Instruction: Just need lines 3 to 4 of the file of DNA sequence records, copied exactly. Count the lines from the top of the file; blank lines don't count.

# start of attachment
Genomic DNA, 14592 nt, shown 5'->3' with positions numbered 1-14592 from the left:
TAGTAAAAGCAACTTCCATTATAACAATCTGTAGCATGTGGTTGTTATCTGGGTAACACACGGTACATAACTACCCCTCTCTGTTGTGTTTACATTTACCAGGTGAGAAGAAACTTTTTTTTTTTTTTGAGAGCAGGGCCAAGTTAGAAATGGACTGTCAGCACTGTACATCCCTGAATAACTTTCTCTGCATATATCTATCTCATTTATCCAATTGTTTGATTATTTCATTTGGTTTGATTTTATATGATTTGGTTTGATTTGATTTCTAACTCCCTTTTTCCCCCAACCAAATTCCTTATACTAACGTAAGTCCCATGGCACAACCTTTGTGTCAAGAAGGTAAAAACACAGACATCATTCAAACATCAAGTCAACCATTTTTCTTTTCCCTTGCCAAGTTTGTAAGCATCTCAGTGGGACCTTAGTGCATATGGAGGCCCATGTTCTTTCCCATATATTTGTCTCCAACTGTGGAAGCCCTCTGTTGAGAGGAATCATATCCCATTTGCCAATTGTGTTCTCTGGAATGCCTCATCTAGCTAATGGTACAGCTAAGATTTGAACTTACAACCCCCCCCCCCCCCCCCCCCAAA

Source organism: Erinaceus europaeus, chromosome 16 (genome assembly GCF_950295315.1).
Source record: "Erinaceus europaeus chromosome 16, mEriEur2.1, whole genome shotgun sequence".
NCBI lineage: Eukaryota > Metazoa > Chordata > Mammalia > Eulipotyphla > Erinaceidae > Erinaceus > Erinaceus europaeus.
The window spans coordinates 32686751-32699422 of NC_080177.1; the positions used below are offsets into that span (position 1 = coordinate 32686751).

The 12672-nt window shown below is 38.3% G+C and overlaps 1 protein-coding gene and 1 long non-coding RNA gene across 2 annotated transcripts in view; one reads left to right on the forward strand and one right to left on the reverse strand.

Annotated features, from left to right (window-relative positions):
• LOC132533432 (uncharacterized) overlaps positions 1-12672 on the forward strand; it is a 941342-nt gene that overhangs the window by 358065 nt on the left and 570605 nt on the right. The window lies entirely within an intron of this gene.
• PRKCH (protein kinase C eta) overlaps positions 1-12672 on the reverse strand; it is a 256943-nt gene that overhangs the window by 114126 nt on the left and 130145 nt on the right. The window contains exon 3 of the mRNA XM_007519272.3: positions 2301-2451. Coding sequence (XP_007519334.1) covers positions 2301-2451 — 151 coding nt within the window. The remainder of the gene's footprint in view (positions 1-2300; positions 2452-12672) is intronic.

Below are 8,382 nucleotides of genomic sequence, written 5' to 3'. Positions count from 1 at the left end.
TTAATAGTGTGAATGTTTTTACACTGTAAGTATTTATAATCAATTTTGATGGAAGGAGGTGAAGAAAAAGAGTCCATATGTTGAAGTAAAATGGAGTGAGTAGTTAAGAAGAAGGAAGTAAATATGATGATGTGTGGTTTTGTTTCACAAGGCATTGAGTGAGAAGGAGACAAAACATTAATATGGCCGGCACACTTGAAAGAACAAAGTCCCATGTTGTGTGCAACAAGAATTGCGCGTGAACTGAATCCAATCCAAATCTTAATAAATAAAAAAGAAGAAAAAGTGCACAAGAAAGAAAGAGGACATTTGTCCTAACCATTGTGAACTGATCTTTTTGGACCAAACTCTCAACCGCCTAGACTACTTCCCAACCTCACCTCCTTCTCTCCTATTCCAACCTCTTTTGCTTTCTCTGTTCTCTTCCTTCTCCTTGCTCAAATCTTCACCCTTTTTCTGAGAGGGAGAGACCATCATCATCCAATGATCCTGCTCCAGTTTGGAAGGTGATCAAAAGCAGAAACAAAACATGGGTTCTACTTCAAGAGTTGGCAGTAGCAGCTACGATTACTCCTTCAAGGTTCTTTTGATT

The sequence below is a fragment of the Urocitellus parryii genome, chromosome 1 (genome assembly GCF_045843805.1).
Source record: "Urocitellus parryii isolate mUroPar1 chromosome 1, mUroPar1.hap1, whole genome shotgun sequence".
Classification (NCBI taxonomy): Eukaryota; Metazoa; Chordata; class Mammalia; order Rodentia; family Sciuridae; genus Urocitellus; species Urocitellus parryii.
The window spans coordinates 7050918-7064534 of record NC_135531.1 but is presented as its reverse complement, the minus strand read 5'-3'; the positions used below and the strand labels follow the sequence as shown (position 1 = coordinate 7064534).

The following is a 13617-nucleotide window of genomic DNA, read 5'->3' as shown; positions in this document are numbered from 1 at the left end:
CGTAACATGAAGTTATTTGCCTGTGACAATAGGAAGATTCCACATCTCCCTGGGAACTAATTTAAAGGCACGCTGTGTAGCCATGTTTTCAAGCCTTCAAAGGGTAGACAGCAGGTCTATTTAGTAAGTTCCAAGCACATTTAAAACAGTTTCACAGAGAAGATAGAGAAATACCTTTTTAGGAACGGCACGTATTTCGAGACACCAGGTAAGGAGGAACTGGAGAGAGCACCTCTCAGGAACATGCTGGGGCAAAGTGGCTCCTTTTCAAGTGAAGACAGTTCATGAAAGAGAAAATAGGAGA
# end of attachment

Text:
Source organism: Erinaceus europaeus, chromosome 16 (genome assembly GCF_950295315.1).
Source record: "Erinaceus europaeus chromosome 16, mEriEur2.1, whole genome shotgun sequence".